KCI helped FiberLight, LLC, a leading provider of telecommunications infrastructure, bring broadband services to Northern Virginia. Through the construction of a new 130-mile network, which runs from Chantilly to Culpeper, FiberLight is enhancing fiber-optic connectivity for federal agencies and telecommunications customers throughout the region. Working with FiberLight from the network’s conception, KCI provided turnkey solutions to some of the project’s biggest challenges. An aggressive schedule required KCI to apply unique strategies to standard services, including surveying, permitting, design of the network’s alignment and easement acquisition. For instance, instead of providing ground-level surveys, the KCI team chose to fly over the project area. GPS, topography, and utilities data were then applied to the fly-over images to create accurate mapping of the proposed site, which was used to design a preliminary alignment of the network.
The large scale of the project presented multi-jurisdictional permitting challenges. Like many states, Virginia is divided into multiple counties and municipalities, each with its own regulations. In total, our team successfully navigated the permitting requirements of five counties, four municipalities, the National Park Service, Norfolk Southern Railroad and the Virginia Department of Transportation.
The project’s largest undertaking, however, was easement acquisition along the 130-mile route. Unlike most states, Virginia does not own the right-of-way along many of its roadways; instead, homeowners’ property boundaries extend to the middle of the road. As a result, our team needed to acquire prescriptive easements—the legal right to use a specified section of property for a specific purpose—along more than 40 miles of the network’s proposed alignment. To avoid delays, KCI contacted property owners on both sides of the roadway to determine which side would be the easiest and most cost-effective to obtain easements.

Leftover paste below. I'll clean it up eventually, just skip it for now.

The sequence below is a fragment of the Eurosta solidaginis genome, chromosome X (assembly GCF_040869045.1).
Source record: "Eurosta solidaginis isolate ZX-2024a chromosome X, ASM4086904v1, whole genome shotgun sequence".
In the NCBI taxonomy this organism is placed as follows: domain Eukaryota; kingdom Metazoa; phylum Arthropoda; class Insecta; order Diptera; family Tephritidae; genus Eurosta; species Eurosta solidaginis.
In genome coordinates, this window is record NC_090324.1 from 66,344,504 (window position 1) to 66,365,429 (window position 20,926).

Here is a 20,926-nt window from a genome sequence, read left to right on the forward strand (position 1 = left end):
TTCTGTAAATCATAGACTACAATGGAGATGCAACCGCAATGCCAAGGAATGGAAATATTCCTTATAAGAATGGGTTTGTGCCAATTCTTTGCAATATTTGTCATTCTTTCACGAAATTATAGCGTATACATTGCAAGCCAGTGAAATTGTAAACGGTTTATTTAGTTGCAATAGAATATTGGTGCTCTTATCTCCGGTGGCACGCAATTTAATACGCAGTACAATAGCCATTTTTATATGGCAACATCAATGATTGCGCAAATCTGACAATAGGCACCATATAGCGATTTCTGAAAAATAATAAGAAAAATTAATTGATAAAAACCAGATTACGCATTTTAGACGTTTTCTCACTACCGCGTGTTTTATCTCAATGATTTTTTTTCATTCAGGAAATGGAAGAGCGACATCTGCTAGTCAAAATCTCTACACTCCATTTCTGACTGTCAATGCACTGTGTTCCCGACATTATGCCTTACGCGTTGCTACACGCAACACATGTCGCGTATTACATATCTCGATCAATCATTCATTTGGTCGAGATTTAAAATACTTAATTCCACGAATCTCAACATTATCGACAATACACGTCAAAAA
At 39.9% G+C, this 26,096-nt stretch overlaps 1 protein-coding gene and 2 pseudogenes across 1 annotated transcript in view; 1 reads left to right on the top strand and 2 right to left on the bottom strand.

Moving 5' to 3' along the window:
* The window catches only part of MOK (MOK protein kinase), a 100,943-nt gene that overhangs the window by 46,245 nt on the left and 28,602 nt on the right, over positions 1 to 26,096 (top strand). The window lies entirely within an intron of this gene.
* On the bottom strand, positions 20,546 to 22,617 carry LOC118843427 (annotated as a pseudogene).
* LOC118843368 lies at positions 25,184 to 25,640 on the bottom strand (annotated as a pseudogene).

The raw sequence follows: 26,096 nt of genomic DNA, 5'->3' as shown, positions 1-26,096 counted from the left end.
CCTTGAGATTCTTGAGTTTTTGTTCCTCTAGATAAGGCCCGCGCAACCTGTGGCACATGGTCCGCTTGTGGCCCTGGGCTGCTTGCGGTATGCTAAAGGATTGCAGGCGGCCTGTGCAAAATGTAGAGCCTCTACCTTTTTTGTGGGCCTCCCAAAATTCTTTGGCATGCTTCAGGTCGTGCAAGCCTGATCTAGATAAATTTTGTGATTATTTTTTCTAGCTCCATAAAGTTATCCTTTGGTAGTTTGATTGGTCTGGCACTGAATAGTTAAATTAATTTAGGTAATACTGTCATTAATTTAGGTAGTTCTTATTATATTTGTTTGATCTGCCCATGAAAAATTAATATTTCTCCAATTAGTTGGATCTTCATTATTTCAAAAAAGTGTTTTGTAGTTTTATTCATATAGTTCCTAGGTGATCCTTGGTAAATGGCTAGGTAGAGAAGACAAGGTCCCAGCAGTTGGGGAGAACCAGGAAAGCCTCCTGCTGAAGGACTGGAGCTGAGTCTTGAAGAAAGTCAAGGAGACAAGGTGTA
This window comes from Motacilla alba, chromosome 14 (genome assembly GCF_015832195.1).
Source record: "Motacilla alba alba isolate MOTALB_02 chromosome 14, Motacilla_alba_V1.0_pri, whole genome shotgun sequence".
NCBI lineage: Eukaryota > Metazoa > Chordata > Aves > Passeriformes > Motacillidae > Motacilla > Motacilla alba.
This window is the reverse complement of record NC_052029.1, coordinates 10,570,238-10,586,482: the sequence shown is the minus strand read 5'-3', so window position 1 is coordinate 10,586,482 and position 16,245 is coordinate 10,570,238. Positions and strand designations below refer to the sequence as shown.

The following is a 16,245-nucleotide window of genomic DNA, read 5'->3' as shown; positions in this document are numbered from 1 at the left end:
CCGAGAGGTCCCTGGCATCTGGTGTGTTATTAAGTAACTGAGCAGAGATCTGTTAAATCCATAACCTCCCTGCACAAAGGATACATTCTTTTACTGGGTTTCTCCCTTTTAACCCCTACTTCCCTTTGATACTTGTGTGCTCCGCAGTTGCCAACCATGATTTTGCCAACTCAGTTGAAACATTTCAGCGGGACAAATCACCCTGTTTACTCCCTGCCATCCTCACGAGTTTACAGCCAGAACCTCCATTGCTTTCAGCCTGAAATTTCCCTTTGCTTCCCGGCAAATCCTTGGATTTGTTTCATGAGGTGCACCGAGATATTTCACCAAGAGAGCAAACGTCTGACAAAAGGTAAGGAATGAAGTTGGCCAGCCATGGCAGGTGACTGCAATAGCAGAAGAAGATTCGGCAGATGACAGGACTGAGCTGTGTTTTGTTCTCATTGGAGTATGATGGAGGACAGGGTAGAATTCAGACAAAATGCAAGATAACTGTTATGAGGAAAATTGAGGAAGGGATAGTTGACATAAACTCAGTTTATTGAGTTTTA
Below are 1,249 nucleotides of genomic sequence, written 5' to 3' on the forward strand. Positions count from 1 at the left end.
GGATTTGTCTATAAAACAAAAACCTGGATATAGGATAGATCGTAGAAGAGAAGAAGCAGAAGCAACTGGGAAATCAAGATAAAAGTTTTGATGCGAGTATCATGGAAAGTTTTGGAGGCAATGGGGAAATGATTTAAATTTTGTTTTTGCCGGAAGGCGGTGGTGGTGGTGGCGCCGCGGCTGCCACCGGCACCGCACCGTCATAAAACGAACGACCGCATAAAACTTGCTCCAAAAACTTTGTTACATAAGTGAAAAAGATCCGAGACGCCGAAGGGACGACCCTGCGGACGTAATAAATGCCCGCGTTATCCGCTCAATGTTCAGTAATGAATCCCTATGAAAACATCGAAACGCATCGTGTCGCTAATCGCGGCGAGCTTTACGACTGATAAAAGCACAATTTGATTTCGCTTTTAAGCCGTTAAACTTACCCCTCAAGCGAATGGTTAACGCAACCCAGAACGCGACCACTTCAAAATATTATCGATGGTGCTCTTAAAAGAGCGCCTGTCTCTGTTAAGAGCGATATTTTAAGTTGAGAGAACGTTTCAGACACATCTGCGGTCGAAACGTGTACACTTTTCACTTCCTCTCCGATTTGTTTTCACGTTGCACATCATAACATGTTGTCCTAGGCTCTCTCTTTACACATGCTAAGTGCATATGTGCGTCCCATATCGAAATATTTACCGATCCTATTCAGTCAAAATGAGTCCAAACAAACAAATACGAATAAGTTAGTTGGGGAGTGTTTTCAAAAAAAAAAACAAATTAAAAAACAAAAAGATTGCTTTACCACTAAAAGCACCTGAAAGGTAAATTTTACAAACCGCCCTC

Throughout the process, KCI’s senior facilities designer filled in the holes by spending his nights and weekends in the field, meeting and negotiating easements with property owners. At times, it was difficult to identify property owners, let alone convince them to sign an easement. Much of Northern Virginia remains very rural; thus, many of the jurisdictions retained property information in paper format at the time. With no computer databases to conduct their search, our team manually sorted through records to obtain property information for significant portions of the route. In some instances, we were able to identify property owned by the Virginia Department of Transportation the state didn’t even know it possessed.
FiberLight set aside ten percent of the overall project budget for the purchase of prescriptive easements. KCI has used less than one percent of that budget, resulting in significant savings for the client. Ultimately, KCI successfully negotiated and obtained easements from more than 500 property owners.